Collect Statistics in Teradata – Part 4

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 Collect Statistics in Teradata – Maintenance

 

  1. Maintenance Milestones before you decide

Now that you have defined, collected and evaluated all statistics necessary and helpful, it is time to design the maintenance steps.

First, what are the speed and variance of your Teradata data warehouse objects? What is the most relevant time unit of measurement in it?

Your world is anywhere between a smooth, gradual growth or decline over time and a mostly unpredictable earthquake-like makeover you are never told in advance.

Second, how often are you granted time windows for statistics maintenance and how predictable, stable and how many subjects to debate are they? How much precedence can you give it to other tasks?

The answers to these questions decide how advanced your maintenance task could become.

Keep in mind that any of the following approaches are not due to the nature of a collect statement itself, but due to the environmental constraints you have.

 

2. Aging and Recollection

As statistics can become outdated in principle, the question is when to refresh them?

The need to give Teradata an update on table statistics results either from healthy development or structural changes. The former is the typical quantitative table content evolve over the ordinary course of business. The latter are business-driven table reconstructions such as the addition or dismissal of table attributes or a “regime change” in the data leading to new kinds of values as well as any physical data model changes such as repartitioning or redefinition of indexes.

Here are recollection approaches we use(d) ourselves or have heard of:

  • Just-so recollection of the entire collect combination set every couple of days or when someone “feels the need”.
  • Complete recollection of the whole collect combination set every n days or weeks.
  • Partial recollection of the whole collect combination during a calendar time window to continue on the next calendar time window until one round is done.
  • Triggered partial recollection based on the collection date.
  • Triggered partial recollection based on the relative table size change.

We do not recommend to define a fixed time or date schedule for entire recollections as the mere passage of time is typically not the driving force behind what makes statistics outdated. Rather, a sudden table size change, the insertion or deletion of data layers containing new values for individual fields or the recreation of a table due to physical data model changes are a call to action.

The triggered relative size approach is a (semi-)automated way that spreads the recollection over time so that smaller time windows – of which there are typically more –  can be used. If done automatically, the most equal spreading possible can be achieved.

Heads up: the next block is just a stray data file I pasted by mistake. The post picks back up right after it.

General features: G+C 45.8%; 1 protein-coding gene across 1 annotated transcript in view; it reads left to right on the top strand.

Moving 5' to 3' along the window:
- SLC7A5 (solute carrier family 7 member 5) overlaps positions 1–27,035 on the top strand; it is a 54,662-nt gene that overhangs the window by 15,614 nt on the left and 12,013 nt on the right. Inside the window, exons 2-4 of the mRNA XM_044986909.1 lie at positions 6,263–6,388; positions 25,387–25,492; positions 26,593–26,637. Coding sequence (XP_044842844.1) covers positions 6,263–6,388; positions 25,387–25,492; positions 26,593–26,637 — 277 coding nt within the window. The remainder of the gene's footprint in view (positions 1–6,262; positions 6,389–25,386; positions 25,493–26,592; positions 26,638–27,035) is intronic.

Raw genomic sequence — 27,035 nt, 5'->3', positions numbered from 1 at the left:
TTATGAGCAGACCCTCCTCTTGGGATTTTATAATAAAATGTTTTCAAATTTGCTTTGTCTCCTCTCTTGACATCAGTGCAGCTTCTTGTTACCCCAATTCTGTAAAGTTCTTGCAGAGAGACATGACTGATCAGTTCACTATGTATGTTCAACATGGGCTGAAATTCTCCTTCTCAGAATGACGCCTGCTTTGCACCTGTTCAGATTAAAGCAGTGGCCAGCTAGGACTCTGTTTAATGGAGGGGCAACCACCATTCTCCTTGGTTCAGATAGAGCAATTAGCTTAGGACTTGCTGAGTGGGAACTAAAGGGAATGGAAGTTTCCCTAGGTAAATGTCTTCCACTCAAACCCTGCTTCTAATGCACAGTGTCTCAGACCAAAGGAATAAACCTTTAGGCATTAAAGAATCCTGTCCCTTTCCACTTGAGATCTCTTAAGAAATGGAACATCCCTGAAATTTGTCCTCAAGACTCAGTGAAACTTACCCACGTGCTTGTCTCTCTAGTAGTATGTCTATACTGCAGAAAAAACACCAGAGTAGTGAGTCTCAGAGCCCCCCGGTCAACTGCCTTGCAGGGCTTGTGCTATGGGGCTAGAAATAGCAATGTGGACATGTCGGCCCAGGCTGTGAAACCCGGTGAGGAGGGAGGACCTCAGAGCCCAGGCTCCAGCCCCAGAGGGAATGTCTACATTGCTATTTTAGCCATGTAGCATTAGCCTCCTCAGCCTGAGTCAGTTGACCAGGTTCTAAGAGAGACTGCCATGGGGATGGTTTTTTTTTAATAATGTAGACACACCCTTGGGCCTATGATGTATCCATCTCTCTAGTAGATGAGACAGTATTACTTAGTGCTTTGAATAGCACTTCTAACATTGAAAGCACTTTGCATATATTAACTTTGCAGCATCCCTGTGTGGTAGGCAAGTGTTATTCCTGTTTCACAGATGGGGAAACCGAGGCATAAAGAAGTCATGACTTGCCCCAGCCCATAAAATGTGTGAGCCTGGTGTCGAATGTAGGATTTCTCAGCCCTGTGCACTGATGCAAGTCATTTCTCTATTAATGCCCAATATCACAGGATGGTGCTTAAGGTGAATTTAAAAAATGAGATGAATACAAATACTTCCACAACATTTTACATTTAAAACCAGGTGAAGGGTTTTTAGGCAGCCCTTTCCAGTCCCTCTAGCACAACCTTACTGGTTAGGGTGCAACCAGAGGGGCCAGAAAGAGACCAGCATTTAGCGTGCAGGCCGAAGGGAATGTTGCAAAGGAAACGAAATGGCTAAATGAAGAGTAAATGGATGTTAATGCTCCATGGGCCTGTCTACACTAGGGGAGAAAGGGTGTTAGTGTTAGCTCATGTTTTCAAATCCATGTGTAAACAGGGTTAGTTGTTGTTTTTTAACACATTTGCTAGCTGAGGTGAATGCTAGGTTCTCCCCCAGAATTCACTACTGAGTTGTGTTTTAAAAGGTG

But what are triggering criteria?

It is time to recollect when there is a considerable difference between query subset and step figures estimated and the real result values.

 

3. A Collection statement register

In order not to lose what we have considered the last set of collect combinations, we recommend creating a record table that holds this information.

CREATE MULTISET TABLE P_XYZ_A.DM_STATS_REGISTER, NO FALLBACK,

NO BEFORE JOURNAL,

NO AFTER JOURNAL,

CHECKSUM = DEFAULT

(

TableName CHAR(30) CHARACTER SET LATIN NOT CASESPECIFIC NOT NULL,

CollectCombination VARCHAR(250) CHARACTER SET LATIN NOT CASESPECIFIC NOT NULL)

PRIMARY INDEX ( TableName, CollectCombination );

The information in this table looks like this:

T1111_ENTITY1  L_ID

T1111_ENTITY1  PARTITION,L_ID

T1111_ENTITY1  L_ID,C_DT

T1111_ENTITY1  PARTITION

T1111_ENTITY1  C_DT

 

4. A triggered partial recollection specification:

Based on the register table content (see above), one could define views that return all statistics considered old or missing as well as collection statement templates for selective recollection.

The tricky part here is to derive the current statistics collection state out of the dbc tables.

Once you have the dbc input at hand, you need to decide when and what to collect or recollect.

For a recollection when it is required and spread evenly across time, we use the following procedure:

Store the table size and date of that size in a separate register table as part of the daily activity.

Look at the dbc statistics information to decide the latest collection date of any one statistic for the table.

Compare the current size of the table as of that latest collection date to the current size from now on.

If that size difference is more than 10 percent, select the table and all actual statistics for recollection.

Key features of this recollection specification are:

  • Only a part of the entire set of tables is ready for recollection at any time
  • A table reappears for recollection until it is done. You do not have to keep in mind what you did as the specification will remind you
  • Tables are suggested according to their needs, with stable lookups never mentioned, and space shooting stars up several times in a row

There is  a drawback, too:

If you recollect selectively and spontaneously, the chances are that outdated statistics become undetected for a while as the most recent recollection date is the base case.

 

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Collect Statistics in Teradata – Part 4 written by Paul Timar on March 14, 2014 average rating 3.7/5 - 6 user ratings

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